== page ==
Featured photo provided by Maxline Brewing
Step inside Maxline Brewing and you’ll see a small tasting room lined with large, wooden community tables and expansive garage windows that open out to a patio in the south-facing sun. Inside the tasting room, three fermenters are in full view with chalkboard titles tantalizing guests with the beers to come. On this particularly sunny day, the patio is full and beers are flowing. Maxline staff, often called beertenders, weave seamlessly throughout the tasting room stopping to exchange pleasantries with customers, pet a dog or two (dogs are allowed on both patio and tasting room), and high five children on their way out. For this midtown location in Fort Collins, it’s as if “everybody knows your name.”
It was announced earlier today via The Coloradoan, that former U.S. President Bill Clinton will speak at a rally at New Belgium Brewing in Fort Collins on behalf of his wife and Presidential hopeful Hillary Clinton.
The 42nd President of the United States will address crowd goers at the country’s fourth largest craft brewery Friday afternoon from 4-6pm. Doors open at 2:30pm on Friday and those looking to attend the event can RVSP via the Clinton campaign website.
After a 4 year hiatus Small Batch Festival returned to Fort Collins, and as the saying goes “it was just like riding a bicycle.” Entering the festival one fun perk that stood out was that bicycles were welcomed to a VIP parking in the main parking lot and those that drove had to park up top in the upper lot. Walking through the ticketing line was a breeze and the atmosphere as you entered the main bar was jovial.
ABV: 5.3% | IBU: 42
It’s been more than two years since Odell Brewing Co. has released a new year-round beer. I assume that’s because the brewery prefers to achieve near-perfection with a beer before putting it in customers’ hands. Having just tried their newest release, Drumroll American Pale Ale, I’m 100% on board with that strategy.
If you’re a fan of delicious craft beer, sunshine, and no lines to get a limitless supply of said delicious craft beer whilst you stand in the sunshine, then look no further than the Fort Love Brewer’s Jamboree. This was the second year for the Northern Colorado festival, and they delivered some of the area’s finest. There were 17 breweries from Fort Collins and Loveland represented, each bringing a little dose of liquid magic: sour, barrel aged, hop filled magic.
Odell Brewing Company last hosted Small Batch Festival in 2012, and while the event was an amazing success, the brewery has been quite busy in the years since — They expanded their footprint (Iowa and Texas,) updated their seasonal lineup (Brombeere here, Double Pilsner gone,) released a handful of new bombers (such as Brazzle and Pina Agria,) created a seasonal variety pack (Montage,) and completed brewery construction. Having accomplished so much the past few years, Odell is ready to bring back the Small Batch Festival and hopes to make it an annual event. Adam D’Antonio from Odell said “production comes first and festivals second. We didn’t want to bring Small Batch back until we were ready and could do it right.”
We continue this week’s edition of Dustin Hall’s The Brewtography Project with a selection of his stunning photography of Funkwerks. The Brewtography Project aims to capture the essence of the craft beer industry by visual storytelling, which is why we are so drawn to his work. Each week we’ll take you through some of his pieces but for more of what Dustin is working on visit The Brewtography Project.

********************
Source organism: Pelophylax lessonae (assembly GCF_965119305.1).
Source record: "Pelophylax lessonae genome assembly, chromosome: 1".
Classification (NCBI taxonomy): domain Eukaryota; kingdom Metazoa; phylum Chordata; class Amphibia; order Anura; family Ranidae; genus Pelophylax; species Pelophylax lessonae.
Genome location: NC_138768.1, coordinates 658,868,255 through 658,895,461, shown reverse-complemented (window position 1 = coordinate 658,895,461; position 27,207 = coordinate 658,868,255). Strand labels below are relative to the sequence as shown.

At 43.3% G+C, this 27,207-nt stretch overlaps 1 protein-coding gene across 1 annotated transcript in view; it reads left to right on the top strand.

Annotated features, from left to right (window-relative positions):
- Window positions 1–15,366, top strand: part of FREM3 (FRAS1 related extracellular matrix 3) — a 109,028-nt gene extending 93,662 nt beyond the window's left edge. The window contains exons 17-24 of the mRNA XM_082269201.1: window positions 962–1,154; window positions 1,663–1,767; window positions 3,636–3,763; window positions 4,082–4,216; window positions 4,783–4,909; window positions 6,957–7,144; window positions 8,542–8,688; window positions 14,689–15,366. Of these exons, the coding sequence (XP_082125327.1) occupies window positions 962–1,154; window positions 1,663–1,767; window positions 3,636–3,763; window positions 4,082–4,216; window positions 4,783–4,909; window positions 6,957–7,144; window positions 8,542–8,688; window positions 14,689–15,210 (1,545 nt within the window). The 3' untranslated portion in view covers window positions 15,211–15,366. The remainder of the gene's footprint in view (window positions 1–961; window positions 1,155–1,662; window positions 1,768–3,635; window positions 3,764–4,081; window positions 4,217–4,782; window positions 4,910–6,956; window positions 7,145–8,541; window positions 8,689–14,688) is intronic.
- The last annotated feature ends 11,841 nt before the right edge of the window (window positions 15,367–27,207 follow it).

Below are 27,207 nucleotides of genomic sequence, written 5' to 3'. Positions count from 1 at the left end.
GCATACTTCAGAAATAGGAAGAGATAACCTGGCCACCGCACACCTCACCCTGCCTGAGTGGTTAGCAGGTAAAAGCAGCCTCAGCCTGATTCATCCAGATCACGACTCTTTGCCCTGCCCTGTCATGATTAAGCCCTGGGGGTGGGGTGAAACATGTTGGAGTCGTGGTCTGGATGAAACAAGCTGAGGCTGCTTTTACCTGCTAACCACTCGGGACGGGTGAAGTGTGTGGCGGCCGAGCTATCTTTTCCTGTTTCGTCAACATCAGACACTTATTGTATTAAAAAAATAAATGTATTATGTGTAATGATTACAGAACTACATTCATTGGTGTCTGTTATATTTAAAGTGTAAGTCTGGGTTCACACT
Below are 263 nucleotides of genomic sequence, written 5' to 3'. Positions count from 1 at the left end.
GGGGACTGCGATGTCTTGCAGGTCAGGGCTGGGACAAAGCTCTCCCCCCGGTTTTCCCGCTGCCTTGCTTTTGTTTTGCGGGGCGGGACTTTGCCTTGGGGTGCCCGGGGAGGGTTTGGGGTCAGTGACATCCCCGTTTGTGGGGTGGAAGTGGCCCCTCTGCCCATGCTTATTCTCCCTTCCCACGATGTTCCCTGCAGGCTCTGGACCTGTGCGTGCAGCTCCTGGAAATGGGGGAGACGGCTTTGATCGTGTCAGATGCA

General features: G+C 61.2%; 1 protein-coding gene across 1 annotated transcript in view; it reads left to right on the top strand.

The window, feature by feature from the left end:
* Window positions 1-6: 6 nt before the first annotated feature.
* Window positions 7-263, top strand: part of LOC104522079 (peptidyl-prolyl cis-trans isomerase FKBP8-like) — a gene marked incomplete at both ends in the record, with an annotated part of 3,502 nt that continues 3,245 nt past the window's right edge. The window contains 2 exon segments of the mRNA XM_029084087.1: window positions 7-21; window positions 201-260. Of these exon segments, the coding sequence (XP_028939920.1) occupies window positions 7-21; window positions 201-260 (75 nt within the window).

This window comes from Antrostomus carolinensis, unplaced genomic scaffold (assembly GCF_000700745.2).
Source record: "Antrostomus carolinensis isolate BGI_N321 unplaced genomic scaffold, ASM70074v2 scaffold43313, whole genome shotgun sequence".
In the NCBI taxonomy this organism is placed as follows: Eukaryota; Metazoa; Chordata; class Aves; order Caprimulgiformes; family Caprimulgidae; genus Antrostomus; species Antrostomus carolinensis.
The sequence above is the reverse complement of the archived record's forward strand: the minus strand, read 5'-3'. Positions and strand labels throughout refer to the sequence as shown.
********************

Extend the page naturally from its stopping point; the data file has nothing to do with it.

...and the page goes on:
Well, if you weren’t there, you missed it. There were no lines for beer, there were celebrity and aspiring brewers pouring their own wares, and there were many-a-food-tent setup with tasty nosh for pairing. Rhymes With Paste’s Inaugural Fort Love Brewers Jamboree boasted lots of brewer cameos. I had the father of sour beer in America, Peter Boukeart of New Belgium lore, pour me a NBB Love. Then we joked around while we tasted his life’s study, his hard work. He poured his livelihood into a glass for me to imbibe and then talked about how it was made. The goal of the this festival was to bring attention to the craft brewing industry as a whole. This festival did that and so much more.
With craft breweries opening at a rate of 1.5 per day, coming up with inventive names can be a real challenge for brewers. Thanks to aggressive litigation and creative marketing, we have inventive names like Raucho Man Randy Beverage from Against the Grain, Boom Shakalager from Terrapin, and my personal favorite: Those Candies Your Granny Loves Brown Ale from Cigar City. Then there’s Wolf Picker Pale Ale from Odell Brewing Company. What’s a Wolf Picker? Good question. Trigger warning: German subtitles.
This year’s Colorado Brewer’s Festival was a special occasion… moreso than usual. This year marks it’s quarter-century anniversary. That’s right, for 25 years, breweries from all over this fine state have gathered to appease the thirsty masses by way of crafting delicious, cold beer, ranging the gamut of style and taste. With over 50 breweries showcasing over 100 Colorado-crafted beers, there was a pretty sure change to find something perfect to drink.
Every summer for the past 24 years, over 10,000 visitors have travelled up north to The Centennial State’s beer-loving haven: Fort Collins. The City and its Downtown Business Association, renowned for their love of craft beer, has put on one of the greatest gatherings of brewers in the country known as the Colorado Brewer’s Festival 2013. This weekend-long event showcases a plethora of some of Colorado’s finest, from the tiny nano-breweries like Boulder’s Asher or Loveland’s Verboten, up to the near-macros such as Fort Collins’ own New Belgium and Golden’s Blue Moon.